The period which intervened between the birth of Pericles and the death of Aristotle, is undoubtedly, whether considered in itself, or with reference to the effects which it has produced upon the subsequent destinies of civilized man, the most memorable in the history of the world. What was the combination of moral and political circumstances which produced so unparalleled a progress during that period in literature and the arts;—why that progress, so rapid and so sustained, so soon received a check, and became retrograde,—are problems left to the wonder and conjecture of posterity. The wrecks and fragments of those subtle and profound minds, like the ruins of a fine statue, obscurely suggest to us the grandeur and perfection of the whole. Their very language—a type of the understandings of which it was the creation and the image—in variety, in simplicity, in flexibility, and in copiousness, excels every other language of the western world. Their sculptures are such as we, in our presumption, assume to be the models of ideal truth and beauty, and to which no artist of modern times can produce forms in any degree comparable. Their paintings, according to Pliny and Pausanias, were full of delicacy and harmony; and some even were powerfully pathetic, so as to awaken, like tender music or tragic poetry, the most overwhelming emotions. We are accustomed to conceive the painters of the sixteenth century, as those who have brought their art to the highest perfection, probably because none of the ancient paintings have been preserved. For all the inventive arts maintain, as it were, a sympathetic connexion between each other, being no more than various expressions of one internal power, modified by different circumstances, either of an individual, or of society; and the paintings of that period would probably bear the same relation as is confessedly borne by the sculptures to all succeeding ones. Of their music we know little; but the effects which it is said to have produced, whether they be attributed to the skill of the composer, or the sensibility of his audience, are far more powerful than any which we experience from the music of our own times; and if, indeed, the melody of their compositions were more tender and delicate, and inspiring, than the melodies of some modern European nations, their superiority in this art must have been something wonderful, and wholly beyond conception.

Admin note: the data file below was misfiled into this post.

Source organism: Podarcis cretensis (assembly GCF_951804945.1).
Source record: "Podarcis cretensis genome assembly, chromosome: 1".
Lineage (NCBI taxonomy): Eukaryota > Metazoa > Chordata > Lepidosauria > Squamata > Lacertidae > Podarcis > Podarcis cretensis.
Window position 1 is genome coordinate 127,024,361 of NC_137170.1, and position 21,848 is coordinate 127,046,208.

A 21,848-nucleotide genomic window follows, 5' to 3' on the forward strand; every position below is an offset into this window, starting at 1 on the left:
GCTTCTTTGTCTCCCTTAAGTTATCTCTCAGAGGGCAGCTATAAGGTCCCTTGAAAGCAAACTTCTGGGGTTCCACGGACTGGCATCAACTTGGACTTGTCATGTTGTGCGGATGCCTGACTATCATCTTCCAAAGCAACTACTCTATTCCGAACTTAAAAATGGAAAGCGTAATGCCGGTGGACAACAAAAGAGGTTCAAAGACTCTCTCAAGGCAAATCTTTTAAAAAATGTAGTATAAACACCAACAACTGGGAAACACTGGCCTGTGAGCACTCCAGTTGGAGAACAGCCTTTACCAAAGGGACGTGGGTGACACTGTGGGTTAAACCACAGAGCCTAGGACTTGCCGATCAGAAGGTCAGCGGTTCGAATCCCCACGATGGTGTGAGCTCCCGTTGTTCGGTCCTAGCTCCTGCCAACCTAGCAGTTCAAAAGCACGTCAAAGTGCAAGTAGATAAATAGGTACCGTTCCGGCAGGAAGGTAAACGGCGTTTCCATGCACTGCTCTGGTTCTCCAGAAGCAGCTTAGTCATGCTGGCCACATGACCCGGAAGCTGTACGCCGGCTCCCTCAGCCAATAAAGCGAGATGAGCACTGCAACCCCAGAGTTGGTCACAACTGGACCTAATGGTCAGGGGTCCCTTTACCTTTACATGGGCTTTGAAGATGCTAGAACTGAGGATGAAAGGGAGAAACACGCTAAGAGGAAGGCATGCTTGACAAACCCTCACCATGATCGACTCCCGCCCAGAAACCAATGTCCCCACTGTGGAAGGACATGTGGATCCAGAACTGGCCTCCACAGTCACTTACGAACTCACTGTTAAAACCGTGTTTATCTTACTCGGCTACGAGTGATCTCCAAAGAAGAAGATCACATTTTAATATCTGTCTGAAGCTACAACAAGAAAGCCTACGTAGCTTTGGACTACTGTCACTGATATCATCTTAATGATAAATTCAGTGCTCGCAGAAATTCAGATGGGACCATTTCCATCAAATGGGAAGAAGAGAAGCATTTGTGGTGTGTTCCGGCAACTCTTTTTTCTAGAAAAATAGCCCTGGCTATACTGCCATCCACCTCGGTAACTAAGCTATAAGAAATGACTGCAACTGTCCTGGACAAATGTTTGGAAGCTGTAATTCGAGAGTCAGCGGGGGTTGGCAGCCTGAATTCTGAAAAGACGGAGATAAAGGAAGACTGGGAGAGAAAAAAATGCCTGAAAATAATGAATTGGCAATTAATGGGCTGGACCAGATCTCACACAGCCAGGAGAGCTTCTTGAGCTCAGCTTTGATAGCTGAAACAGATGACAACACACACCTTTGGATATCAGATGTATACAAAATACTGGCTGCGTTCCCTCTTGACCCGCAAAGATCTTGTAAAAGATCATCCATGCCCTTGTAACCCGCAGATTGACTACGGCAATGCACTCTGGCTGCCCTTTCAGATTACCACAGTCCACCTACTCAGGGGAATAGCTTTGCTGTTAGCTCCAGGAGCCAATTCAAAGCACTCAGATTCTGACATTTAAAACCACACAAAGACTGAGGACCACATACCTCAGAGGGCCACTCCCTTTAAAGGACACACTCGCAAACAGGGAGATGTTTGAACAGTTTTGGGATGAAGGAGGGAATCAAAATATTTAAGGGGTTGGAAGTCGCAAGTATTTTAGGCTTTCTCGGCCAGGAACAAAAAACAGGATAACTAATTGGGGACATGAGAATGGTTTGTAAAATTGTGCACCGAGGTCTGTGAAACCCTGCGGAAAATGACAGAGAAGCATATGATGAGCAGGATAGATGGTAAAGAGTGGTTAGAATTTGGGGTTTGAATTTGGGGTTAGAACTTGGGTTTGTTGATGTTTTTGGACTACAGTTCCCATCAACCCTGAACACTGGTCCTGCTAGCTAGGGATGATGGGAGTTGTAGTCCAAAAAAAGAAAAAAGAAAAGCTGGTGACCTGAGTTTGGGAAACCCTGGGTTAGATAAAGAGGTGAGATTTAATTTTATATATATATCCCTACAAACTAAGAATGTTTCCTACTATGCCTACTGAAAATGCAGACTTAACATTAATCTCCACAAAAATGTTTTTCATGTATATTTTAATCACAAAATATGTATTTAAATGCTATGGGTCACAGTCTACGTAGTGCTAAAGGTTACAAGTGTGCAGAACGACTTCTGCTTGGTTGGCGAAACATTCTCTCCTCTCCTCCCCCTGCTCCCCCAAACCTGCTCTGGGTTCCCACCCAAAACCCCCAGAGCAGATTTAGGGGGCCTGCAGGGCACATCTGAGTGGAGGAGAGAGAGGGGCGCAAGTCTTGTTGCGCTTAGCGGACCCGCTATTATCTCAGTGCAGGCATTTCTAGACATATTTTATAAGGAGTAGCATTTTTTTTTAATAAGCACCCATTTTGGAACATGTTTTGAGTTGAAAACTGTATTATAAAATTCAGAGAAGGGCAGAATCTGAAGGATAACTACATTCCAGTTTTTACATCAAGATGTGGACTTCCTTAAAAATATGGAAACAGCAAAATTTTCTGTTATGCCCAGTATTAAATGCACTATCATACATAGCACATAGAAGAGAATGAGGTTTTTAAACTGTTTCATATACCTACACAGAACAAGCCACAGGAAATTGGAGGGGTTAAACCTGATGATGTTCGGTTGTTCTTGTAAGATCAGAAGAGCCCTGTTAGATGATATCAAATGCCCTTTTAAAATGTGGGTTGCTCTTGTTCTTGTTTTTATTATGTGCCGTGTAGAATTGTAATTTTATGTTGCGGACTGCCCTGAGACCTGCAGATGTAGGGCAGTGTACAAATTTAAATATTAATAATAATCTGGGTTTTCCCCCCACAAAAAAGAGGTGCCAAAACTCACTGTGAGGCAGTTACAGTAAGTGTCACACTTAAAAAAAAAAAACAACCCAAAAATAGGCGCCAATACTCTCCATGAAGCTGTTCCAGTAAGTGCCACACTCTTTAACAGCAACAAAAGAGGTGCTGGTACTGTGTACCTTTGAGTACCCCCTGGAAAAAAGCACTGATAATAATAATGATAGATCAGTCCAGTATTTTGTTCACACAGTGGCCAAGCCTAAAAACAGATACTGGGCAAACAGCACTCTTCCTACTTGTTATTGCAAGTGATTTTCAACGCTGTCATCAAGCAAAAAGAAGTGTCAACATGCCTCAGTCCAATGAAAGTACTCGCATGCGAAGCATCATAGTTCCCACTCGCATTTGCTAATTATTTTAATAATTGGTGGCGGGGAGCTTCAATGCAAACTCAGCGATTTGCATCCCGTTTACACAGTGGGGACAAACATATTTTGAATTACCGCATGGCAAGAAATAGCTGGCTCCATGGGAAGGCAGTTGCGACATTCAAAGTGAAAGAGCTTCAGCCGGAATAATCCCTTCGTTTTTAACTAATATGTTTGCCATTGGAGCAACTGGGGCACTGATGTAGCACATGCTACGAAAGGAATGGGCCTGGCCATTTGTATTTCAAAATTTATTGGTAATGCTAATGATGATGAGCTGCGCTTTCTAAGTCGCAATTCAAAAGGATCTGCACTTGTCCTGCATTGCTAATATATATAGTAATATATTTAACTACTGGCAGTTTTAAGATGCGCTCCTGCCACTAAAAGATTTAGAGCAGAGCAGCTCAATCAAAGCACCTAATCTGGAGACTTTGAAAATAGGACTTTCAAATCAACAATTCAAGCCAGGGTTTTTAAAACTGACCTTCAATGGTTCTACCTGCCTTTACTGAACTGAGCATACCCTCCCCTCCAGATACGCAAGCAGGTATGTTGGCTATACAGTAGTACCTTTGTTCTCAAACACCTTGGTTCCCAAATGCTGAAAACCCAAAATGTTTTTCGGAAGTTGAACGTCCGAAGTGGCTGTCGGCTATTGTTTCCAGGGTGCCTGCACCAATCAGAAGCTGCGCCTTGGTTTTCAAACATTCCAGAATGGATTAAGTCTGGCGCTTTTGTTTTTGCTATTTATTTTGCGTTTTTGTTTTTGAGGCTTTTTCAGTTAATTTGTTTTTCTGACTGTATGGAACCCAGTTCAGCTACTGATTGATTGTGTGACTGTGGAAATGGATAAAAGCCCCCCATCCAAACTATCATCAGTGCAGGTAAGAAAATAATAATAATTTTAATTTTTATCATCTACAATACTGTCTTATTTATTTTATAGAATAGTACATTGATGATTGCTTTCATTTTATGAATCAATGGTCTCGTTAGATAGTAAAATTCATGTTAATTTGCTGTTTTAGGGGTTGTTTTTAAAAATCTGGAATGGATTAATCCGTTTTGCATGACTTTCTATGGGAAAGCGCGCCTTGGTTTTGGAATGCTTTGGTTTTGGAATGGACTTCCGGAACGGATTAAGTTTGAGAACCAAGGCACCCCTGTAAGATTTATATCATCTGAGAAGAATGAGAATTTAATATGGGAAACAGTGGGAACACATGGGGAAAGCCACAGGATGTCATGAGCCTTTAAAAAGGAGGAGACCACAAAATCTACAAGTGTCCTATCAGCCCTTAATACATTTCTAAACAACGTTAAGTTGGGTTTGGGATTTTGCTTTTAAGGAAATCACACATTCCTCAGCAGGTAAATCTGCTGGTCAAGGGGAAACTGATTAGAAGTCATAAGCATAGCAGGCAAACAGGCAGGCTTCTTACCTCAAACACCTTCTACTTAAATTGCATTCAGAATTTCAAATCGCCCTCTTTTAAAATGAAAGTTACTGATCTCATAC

Their poetry seems to maintain a very high, though not so disproportionate a rank, in the comparison. Perhaps Shakespeare, from the variety and comprehension of his genius, is to be considered, on the whole, as the greatest individual mind, of which we have specimens remaining. Perhaps Dante created imaginations of greater loveliness and energy than any that are to be found in the ancient literature of Greece. Perhaps nothing has been discovered in the fragments of the Greek lyric poets equivalent to the sublime and chivalric sensibility of Petrarch.—But, as a poet. Homer must be acknowledged to excel Shakespeare in the truth, the harmony, the sustained grandeur, the satisfying completeness of his images, their exact fitness to the illustration, and to that to which they belong. Nor could Dante, deficient in conduct, plan, nature, variety, and temperance, have been brought into comparison with these men, but for those fortunate isles laden with golden fruit, which alone could tempt any one to embark in the misty ocean of his dark and extravagant fiction.